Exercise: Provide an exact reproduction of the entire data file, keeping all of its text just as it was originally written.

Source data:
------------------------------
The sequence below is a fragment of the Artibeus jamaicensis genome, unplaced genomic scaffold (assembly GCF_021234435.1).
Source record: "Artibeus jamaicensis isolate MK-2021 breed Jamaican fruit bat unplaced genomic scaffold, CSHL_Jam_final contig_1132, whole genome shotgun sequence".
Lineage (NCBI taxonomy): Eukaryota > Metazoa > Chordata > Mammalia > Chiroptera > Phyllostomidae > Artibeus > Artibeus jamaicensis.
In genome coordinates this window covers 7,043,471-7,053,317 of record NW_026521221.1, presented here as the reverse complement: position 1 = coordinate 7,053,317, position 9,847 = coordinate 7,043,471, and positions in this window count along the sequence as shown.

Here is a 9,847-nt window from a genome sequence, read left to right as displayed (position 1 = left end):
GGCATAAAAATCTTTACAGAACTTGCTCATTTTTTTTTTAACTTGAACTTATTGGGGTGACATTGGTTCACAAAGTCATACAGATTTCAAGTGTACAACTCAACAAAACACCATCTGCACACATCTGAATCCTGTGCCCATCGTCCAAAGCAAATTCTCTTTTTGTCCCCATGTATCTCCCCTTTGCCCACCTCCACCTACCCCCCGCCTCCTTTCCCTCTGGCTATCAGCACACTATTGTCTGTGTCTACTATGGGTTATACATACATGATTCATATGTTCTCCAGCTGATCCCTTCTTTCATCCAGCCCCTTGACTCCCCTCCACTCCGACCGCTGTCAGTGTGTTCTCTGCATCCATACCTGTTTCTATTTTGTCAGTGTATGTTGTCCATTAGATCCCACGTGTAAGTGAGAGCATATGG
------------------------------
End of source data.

The sequence below is a fragment of the Artibeus jamaicensis genome, unplaced genomic scaffold (assembly GCF_021234435.1).
Source record: "Artibeus jamaicensis isolate MK-2021 breed Jamaican fruit bat unplaced genomic scaffold, CSHL_Jam_final contig_1132, whole genome shotgun sequence".
Lineage (NCBI taxonomy): Eukaryota > Metazoa > Chordata > Mammalia > Chiroptera > Phyllostomidae > Artibeus > Artibeus jamaicensis.
In genome coordinates this window covers 7,043,471-7,053,317 of record NW_026521221.1, presented here as the reverse complement: position 1 = coordinate 7,053,317, position 9,847 = coordinate 7,043,471, and positions in this window count along the sequence as shown.

Here is a 9,847-nt window from a genome sequence, read left to right as displayed (position 1 = left end):
GGCATAAAAATCTTTACAGAACTTGCTCATTTTTTTTTTAACTTGAACTTATTGGGGTGACATTGGTTCACAAAGTCATACAGATTTCAAGTGTACAACTCAACAAAACACCATCTGCACACATCTGAATCCTGTGCCCATCGTCCAAAGCAAATTCTCTTTTTGTCCCCATGTATCTCCCCTTTGCCCACCTCCACCTACCCCCCGCCTCCTTTCCCTCTGGCTATCAGCACACTATTGTCTGTGTCTACTATGGGTTATACATACATGATTCATATGTTCTCCAGCTGATCCCTTCTTTCATCCAGCCCCTTGACTCCCCTCCACTCCGACCGCTGTCAGTGTGTTCTCTGCATCCATACCTGTTTCTATTTTGTCAGTGTATGTTGTCCATTAGATCCCACGTGTAAGTGAGAGCATATGG